The story of Daisy’s sexual awakening — a story Miller has told before in other books, in other variations of the same old story — is one of the most simultaneously sensual and disturbing parts of the story. How can Miller do this: convince us that it sometimes happens this way and that it’s not so uniformly bad? Daisy is part Lolita and part child. Her seduction, though horrifying on one level, also shows us her blossoming as a sexual being. More of a flowering than a deflowering, really.

The actual story of Daisy’s seduction takes on a feeling of inevitability.

This is not the same thing as predictability, which in some bad novels (“The Kite Runner” comes to mind) means that there is only one course of events that could possibly transpire. In these stories, the reader feels pulled and manipulated by cheap, soap opera tactics and transparent plot lines.

Inevitability is far more interesting and complex — you see that poor Daisy is about to be pulled into a far different world, but you don’t know precisely how it’s going to happen. At this point in the book, I had to set it aside for a few hours until I felt prepared to face the scene as it unfolded.

The book raises the obvious question: when is a sexual relationship healthy?

Is it when the two people involved are unequal in some way, in age or wealth or experience? Is a secret relationship unhealthy? If an older man is always on the giving end and apparently gets no immediate sexual satisfaction, does that then even things out? Did Duncan, the older man, create a monster here, in which Daisy would forever have trouble in knowing the rules for future relationships? After all, at least someone was paying attention to her.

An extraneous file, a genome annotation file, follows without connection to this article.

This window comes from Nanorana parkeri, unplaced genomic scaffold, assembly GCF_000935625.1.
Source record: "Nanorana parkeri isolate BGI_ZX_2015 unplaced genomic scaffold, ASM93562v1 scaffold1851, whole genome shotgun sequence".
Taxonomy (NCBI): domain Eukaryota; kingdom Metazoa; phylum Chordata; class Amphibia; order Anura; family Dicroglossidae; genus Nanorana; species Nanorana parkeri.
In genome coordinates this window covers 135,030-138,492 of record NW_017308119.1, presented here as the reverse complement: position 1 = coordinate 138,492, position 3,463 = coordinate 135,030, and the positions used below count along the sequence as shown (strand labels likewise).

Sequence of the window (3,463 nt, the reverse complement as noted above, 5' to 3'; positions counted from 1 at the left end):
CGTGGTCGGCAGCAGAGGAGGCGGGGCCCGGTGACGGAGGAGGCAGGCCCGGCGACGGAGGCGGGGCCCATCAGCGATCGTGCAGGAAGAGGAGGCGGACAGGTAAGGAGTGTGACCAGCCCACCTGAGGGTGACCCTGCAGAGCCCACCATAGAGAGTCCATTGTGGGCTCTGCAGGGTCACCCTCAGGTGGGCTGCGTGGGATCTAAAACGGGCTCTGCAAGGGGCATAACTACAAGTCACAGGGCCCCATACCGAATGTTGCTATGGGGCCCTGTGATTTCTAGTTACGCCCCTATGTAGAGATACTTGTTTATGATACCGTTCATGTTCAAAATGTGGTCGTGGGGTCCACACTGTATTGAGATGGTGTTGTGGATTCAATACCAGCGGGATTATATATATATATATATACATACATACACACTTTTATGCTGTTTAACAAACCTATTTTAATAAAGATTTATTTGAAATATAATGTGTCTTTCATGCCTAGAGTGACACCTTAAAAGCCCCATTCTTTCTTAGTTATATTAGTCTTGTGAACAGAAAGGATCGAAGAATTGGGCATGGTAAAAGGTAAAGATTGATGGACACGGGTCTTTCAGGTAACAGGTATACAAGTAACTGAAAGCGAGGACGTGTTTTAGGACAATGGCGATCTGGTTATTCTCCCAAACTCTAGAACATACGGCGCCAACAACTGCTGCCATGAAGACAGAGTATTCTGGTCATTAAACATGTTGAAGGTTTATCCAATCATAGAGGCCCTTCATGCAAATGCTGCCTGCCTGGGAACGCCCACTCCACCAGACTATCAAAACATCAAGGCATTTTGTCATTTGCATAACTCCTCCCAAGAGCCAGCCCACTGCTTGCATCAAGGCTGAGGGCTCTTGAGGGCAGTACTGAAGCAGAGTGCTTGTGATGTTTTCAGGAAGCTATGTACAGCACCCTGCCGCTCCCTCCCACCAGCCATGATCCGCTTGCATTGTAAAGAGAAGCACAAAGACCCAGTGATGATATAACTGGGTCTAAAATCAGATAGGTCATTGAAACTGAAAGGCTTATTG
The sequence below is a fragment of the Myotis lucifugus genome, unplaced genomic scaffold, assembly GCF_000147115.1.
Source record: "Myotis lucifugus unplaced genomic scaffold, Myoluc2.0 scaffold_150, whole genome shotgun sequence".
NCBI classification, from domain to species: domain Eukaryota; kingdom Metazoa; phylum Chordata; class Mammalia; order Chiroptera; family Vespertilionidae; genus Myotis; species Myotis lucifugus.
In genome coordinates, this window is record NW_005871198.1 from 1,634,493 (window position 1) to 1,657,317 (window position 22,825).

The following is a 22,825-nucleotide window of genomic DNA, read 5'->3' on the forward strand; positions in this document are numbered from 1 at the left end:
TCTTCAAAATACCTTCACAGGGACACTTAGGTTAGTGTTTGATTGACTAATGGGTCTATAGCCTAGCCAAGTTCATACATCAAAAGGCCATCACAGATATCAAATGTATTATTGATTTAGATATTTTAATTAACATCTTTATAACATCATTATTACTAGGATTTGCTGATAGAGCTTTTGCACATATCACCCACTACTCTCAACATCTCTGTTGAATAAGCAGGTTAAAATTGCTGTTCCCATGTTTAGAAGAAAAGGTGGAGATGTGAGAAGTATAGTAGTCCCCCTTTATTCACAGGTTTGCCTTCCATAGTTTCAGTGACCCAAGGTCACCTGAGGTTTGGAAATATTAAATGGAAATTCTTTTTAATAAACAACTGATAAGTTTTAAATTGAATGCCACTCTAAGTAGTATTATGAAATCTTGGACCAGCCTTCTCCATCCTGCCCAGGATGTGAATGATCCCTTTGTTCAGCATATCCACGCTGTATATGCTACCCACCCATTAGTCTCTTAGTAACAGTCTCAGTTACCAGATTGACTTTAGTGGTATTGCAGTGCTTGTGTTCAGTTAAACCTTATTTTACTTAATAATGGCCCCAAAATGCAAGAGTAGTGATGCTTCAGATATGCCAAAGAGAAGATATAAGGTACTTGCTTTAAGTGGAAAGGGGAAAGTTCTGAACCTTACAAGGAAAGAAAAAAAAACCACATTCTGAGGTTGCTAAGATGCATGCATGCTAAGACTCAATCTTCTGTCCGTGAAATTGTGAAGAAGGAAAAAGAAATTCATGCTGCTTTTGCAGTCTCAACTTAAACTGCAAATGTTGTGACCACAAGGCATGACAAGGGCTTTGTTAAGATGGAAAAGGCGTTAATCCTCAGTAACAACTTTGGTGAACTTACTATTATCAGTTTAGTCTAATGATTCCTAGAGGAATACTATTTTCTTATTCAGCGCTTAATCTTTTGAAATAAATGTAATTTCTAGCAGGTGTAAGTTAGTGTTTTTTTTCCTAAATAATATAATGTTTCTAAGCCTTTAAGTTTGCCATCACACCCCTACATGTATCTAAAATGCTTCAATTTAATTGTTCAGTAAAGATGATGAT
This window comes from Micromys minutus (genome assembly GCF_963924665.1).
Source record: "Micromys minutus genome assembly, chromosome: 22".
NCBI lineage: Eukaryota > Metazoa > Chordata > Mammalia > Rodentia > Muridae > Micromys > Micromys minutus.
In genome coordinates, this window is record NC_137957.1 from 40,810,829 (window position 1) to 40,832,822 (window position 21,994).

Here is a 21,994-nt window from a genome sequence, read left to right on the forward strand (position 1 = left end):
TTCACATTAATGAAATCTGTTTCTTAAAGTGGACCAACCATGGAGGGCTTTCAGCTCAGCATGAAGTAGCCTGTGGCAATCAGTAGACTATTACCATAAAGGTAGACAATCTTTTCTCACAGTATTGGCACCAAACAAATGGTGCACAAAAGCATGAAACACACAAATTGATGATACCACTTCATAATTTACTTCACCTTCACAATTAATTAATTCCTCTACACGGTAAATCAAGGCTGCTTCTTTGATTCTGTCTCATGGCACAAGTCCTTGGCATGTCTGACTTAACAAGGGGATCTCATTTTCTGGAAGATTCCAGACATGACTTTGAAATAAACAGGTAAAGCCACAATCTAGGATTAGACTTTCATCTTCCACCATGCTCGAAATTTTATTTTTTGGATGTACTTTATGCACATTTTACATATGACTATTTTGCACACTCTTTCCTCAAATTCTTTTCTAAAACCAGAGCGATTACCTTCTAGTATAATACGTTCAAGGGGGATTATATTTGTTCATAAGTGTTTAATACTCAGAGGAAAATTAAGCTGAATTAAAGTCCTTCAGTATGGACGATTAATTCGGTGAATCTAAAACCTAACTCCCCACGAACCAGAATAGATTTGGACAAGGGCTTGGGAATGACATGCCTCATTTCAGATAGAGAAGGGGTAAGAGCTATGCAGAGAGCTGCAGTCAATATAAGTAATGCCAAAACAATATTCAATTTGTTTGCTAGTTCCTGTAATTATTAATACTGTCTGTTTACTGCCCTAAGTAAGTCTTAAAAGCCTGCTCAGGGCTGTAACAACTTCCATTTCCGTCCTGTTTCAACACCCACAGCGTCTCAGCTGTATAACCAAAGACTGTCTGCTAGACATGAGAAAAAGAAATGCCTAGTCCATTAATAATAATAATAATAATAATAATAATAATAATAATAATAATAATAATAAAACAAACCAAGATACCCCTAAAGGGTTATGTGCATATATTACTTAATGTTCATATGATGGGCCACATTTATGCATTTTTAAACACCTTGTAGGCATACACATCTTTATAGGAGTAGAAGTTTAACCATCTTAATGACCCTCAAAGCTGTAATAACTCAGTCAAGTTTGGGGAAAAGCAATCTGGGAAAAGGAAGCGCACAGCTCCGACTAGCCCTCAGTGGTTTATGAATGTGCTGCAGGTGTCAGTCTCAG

Eventually, Daisy’s father Mark wakes up just enough to see that his sweet, vulnerable daughter needs a rescue. It is one of the few times in his life when an instinct of Mark’s proved right, and his insisting that Daisy live with him for a few years probably salvages the rest of her adolescence. Sue Miller understands that, for most of us, the requirements of being a parent and the requirements of simply living life and making sense of our time here can often clash. John, the only adult in the story who seems fullycapable of being a conscious parent and a fully living adult at the same time, is killed off right at the start of the book.